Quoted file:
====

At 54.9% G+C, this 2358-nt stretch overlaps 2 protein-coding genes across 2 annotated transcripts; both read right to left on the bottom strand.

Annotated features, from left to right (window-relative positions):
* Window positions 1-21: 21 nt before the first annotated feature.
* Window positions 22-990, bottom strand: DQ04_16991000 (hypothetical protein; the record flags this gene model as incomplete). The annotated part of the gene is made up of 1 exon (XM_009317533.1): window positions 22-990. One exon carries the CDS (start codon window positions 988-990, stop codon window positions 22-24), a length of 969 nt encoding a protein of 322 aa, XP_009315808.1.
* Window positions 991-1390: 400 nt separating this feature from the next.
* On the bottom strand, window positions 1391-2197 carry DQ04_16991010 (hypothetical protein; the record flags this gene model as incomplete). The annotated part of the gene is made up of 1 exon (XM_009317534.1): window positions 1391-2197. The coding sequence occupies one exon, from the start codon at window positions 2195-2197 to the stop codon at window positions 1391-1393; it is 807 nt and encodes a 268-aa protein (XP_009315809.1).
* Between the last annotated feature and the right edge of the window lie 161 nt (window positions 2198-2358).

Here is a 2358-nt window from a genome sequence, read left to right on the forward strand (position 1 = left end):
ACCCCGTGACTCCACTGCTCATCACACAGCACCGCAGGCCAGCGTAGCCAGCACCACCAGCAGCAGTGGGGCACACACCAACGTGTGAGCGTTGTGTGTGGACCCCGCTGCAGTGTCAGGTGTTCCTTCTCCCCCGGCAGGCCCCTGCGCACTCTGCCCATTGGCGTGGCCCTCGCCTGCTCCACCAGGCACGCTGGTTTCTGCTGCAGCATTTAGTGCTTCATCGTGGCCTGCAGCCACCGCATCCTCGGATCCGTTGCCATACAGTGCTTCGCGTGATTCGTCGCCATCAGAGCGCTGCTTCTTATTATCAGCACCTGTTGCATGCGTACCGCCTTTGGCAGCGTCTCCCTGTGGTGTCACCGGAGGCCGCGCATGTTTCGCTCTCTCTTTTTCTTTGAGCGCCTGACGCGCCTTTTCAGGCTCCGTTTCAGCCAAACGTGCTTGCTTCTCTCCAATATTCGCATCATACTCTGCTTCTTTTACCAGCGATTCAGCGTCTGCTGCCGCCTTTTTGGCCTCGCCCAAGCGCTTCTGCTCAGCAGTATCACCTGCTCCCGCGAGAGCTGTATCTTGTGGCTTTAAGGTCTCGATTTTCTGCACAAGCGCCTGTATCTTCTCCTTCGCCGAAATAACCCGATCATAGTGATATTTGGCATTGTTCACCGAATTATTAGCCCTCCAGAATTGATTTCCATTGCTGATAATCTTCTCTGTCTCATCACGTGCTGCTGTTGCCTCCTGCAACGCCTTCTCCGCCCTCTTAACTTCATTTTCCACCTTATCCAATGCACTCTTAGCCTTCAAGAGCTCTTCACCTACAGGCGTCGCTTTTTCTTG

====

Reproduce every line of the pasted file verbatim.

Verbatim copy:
At 54.9% G+C, this 2358-nt stretch overlaps 2 protein-coding genes across 2 annotated transcripts; both read right to left on the bottom strand.

Annotated features, from left to right (window-relative positions):
* Window positions 1-21: 21 nt before the first annotated feature.
* Window positions 22-990, bottom strand: DQ04_16991000 (hypothetical protein; the record flags this gene model as incomplete). The annotated part of the gene is made up of 1 exon (XM_009317533.1): window positions 22-990. One exon carries the CDS (start codon window positions 988-990, stop codon window positions 22-24), a length of 969 nt encoding a protein of 322 aa, XP_009315808.1.
* Window positions 991-1390: 400 nt separating this feature from the next.
* On the bottom strand, window positions 1391-2197 carry DQ04_16991010 (hypothetical protein; the record flags this gene model as incomplete). The annotated part of the gene is made up of 1 exon (XM_009317534.1): window positions 1391-2197. The coding sequence occupies one exon, from the start codon at window positions 2195-2197 to the stop codon at window positions 1391-1393; it is 807 nt and encodes a 268-aa protein (XP_009315809.1).
* Between the last annotated feature and the right edge of the window lie 161 nt (window positions 2198-2358).

Here is a 2358-nt window from a genome sequence, read left to right on the forward strand (position 1 = left end):
ACCCCGTGACTCCACTGCTCATCACACAGCACCGCAGGCCAGCGTAGCCAGCACCACCAGCAGCAGTGGGGCACACACCAACGTGTGAGCGTTGTGTGTGGACCCCGCTGCAGTGTCAGGTGTTCCTTCTCCCCCGGCAGGCCCCTGCGCACTCTGCCCATTGGCGTGGCCCTCGCCTGCTCCACCAGGCACGCTGGTTTCTGCTGCAGCATTTAGTGCTTCATCGTGGCCTGCAGCCACCGCATCCTCGGATCCGTTGCCATACAGTGCTTCGCGTGATTCGTCGCCATCAGAGCGCTGCTTCTTATTATCAGCACCTGTTGCATGCGTACCGCCTTTGGCAGCGTCTCCCTGTGGTGTCACCGGAGGCCGCGCATGTTTCGCTCTCTCTTTTTCTTTGAGCGCCTGACGCGCCTTTTCAGGCTCCGTTTCAGCCAAACGTGCTTGCTTCTCTCCAATATTCGCATCATACTCTGCTTCTTTTACCAGCGATTCAGCGTCTGCTGCCGCCTTTTTGGCCTCGCCCAAGCGCTTCTGCTCAGCAGTATCACCTGCTCCCGCGAGAGCTGTATCTTGTGGCTTTAAGGTCTCGATTTTCTGCACAAGCGCCTGTATCTTCTCCTTCGCCGAAATAACCCGATCATAGTGATATTTGGCATTGTTCACCGAATTATTAGCCCTCCAGAATTGATTTCCATTGCTGATAATCTTCTCTGTCTCATCACGTGCTGCTGTTGCCTCCTGCAACGCCTTCTCCGCCCTCTTAACTTCATTTTCCACCTTATCCAATGCACTCTTAGCCTTCAAGAGCTCTTCACCTACAGGCGTCGCTTTTTCTTG